Do real estate agents deserve their commission?

Teri Rogers Headshot - Floral
By Teri Karush Rogers  |
December 5, 2011 - 7:23AM

Whether real estate brokers are useful is a question we've addressed before and answered with a qualified yes--as in, yes if the agent is a capable one whose long-term and short-term interests are aligned with yours.  Whether agents deserve the amount of commission typically paid is a somewhat different issue.

Over on's forums, an anonymous broker defends commissions this way:

"I work a fairly 'boutique' business, so to my clients, a lot of the value is time: they make $400k-$5MM a year, so to pay me what ends up being maybe $75-$100/hr to take care of a financial transaction so it doesn't blow up in their face is well worth it to them."

The agent then breaks down the value-add by client type:

  • "To the Hollywood relos (who in my business are mostly renters), it's that I can find something that they can't: like I'm another kind of personal shopper.... 
  • To the tech kids (who are mostly buyers), the value is in using me as insurance: yes they can walk through an apartment themselves, but no, they can't see the incipient mold or understand the building financials, so I can keep them from making a big mistake.... 
  • To the two-income families (who are mostly sellers), it's just outsourcing the complexity of the task. Yes they could hold open houses and conduct negotiation, but not as well as I can, and these are people who outsource everything from laundry to school tutoring, so to them I'm just another part of the service economy....
  • The highest value-add is really in non-cookie-cutter properties, where the pricing is uncertain and I can really define pricing and make a market -- more like being an art dealer. Of course that's both the most fun and the most competitive part of the business."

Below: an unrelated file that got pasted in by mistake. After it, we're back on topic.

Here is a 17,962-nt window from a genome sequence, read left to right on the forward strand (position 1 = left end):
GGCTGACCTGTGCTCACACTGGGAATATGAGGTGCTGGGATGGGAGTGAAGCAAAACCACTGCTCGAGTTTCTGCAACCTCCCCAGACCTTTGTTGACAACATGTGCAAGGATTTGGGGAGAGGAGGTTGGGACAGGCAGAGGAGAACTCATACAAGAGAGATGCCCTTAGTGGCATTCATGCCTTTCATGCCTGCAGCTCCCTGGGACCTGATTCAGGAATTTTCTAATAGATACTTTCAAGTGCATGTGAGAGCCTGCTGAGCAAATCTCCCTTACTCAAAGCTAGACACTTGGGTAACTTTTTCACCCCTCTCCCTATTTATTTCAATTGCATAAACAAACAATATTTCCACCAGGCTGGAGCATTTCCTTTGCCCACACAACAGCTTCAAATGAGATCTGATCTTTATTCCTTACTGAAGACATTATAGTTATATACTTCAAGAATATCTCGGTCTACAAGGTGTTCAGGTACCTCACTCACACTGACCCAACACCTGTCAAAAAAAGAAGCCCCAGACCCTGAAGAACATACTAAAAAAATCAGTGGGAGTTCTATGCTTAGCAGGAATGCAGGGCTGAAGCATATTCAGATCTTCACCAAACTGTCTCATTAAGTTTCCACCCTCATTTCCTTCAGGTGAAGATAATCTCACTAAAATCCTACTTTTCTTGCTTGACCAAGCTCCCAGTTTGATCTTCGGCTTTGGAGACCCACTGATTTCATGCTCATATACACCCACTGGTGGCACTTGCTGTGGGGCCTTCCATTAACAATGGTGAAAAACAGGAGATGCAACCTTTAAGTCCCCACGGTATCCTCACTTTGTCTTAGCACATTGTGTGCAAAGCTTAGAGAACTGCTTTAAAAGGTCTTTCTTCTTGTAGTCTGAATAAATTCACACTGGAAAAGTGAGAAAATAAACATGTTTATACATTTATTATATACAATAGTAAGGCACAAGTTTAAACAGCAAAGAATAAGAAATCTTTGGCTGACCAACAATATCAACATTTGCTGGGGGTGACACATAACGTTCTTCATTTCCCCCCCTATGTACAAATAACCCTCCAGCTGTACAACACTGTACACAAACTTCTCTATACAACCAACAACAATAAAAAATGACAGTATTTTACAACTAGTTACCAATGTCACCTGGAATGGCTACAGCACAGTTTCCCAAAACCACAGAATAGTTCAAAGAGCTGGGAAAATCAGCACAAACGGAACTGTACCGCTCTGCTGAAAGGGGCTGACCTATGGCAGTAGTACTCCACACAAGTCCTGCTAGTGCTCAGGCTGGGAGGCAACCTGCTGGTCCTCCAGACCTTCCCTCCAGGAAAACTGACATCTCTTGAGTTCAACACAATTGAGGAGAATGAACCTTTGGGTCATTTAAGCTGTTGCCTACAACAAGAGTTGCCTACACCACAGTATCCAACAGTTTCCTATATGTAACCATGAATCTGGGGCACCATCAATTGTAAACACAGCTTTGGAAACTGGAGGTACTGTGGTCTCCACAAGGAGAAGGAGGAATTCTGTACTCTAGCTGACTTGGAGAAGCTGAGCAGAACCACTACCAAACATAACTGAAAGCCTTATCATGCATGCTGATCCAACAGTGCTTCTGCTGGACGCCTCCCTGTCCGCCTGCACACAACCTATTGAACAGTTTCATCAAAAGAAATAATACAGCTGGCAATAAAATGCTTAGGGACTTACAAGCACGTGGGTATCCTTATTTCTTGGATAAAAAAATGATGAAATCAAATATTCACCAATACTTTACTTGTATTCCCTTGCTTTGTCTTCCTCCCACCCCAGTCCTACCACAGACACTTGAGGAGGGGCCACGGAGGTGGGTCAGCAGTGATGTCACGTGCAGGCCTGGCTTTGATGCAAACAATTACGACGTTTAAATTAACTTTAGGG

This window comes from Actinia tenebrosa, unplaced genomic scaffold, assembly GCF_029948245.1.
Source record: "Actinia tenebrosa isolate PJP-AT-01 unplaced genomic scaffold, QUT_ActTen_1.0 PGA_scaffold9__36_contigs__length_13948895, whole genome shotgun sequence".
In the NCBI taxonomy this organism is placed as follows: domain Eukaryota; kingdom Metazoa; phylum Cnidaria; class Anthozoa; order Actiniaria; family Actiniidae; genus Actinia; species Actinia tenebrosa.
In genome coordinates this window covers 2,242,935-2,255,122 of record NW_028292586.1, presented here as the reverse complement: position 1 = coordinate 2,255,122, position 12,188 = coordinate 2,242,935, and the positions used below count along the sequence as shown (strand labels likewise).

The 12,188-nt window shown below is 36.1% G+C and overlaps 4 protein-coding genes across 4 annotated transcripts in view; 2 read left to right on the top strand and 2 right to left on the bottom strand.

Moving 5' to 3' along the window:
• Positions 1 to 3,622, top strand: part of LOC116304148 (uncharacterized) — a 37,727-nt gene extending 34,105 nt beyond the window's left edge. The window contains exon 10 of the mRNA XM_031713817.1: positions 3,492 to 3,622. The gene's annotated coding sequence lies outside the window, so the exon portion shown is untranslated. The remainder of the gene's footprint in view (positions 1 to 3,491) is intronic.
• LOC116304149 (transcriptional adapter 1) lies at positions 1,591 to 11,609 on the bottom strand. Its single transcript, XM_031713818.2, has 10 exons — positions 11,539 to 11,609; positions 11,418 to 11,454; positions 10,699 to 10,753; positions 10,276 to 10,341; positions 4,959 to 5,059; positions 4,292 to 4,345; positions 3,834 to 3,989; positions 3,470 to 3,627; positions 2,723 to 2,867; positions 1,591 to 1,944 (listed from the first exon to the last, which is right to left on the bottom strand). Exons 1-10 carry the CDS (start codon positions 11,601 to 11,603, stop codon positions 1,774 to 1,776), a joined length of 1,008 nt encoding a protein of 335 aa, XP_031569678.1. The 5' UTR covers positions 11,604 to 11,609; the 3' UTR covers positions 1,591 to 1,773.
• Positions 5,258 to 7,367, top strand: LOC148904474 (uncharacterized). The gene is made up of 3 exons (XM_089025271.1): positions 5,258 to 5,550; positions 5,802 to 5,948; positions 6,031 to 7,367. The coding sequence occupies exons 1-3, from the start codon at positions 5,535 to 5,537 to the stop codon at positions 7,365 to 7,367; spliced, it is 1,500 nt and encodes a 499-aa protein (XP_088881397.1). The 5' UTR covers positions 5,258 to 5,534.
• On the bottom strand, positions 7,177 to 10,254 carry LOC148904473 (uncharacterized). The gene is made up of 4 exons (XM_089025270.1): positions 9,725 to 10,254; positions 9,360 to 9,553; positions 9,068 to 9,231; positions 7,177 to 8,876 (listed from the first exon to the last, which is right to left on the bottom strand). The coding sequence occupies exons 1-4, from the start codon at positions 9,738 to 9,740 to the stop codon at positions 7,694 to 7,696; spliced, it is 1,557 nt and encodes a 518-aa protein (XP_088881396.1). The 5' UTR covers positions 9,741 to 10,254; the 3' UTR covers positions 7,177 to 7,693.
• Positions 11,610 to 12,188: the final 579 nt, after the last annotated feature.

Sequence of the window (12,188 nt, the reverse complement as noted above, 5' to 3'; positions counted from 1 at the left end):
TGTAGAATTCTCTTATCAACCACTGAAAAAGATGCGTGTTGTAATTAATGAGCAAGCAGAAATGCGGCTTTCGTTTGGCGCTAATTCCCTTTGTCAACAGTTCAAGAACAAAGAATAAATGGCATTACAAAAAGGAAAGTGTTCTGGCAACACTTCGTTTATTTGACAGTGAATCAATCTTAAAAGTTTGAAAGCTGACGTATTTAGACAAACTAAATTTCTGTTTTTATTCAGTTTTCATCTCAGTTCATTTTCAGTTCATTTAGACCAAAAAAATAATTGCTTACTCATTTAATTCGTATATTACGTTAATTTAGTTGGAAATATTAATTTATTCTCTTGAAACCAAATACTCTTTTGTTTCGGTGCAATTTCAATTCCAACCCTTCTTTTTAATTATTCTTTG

While some commenters insisted that fees are too high for the services of a glorified "door opener," others maintained that the "gems" (versus the "duds and scumbags") were worth it:

  • "I have only sold once, but it was worth it TO ME. We relocated quickly and listed our home after we moved and my realtor was quite good. We didn't pay the standard 6% either - the fee varied based on the price and also whether or not there was a co-broker. I'm sort of indifferent as a buyer, but on balance I'd probably prefer to pay the increased market price associated with a commission than have to deal directly with the seller. 2 of our 3 sellers were difficult bordering on completely insane."
  • "The value in our realtor was that had lived in the building, been a member of the board and knew who would/ not pass the interview. The board was notoriously bad( we did not know this when buying the apt). He returned the board application 3 times to the buyers realtor until it was complete and would be accepted."
  • "Just to put the $ in perspective - the fee on a $1M apartment is $60K. Generally, the listing agent themselves sees only $15K of that....He/she pays her own taxes and FICA. So take home is probably around $6K. And don't forget, while the transaction that goes through might not seem like a lot of work or time, the agent has put in a lot of time on the many apartments you looked at or buyers that jerked you around and never closed."

(; previously)


New York Times warns buyers to get their own broker

7 signs that it's time to break up with your agent

Find a great agent with BrickUnderground's Agent Referral Service

A few things every buyer should know

Teri Rogers Headshot - Floral

Teri Karush Rogers

Founder & Publisher

Founder and publisher Teri Karush Rogers launched Brick Underground in 2009. As a freelance journalist, she had previously covered New York City real estate for The New York Times. Teri has been featured as an expert on New York City residential real estate by The New York Times, New York Daily News, amNew York, NBC Nightly News, The Real Deal, Business Insider, the Huffington Post, and NY1 News, among others. Teri earned a BA in journalism and a law degree from New York University.

Brick Underground articles occasionally include the expertise of, or information about, advertising partners when relevant to the story. We will never promote an advertiser's product without making the relationship clear to our readers.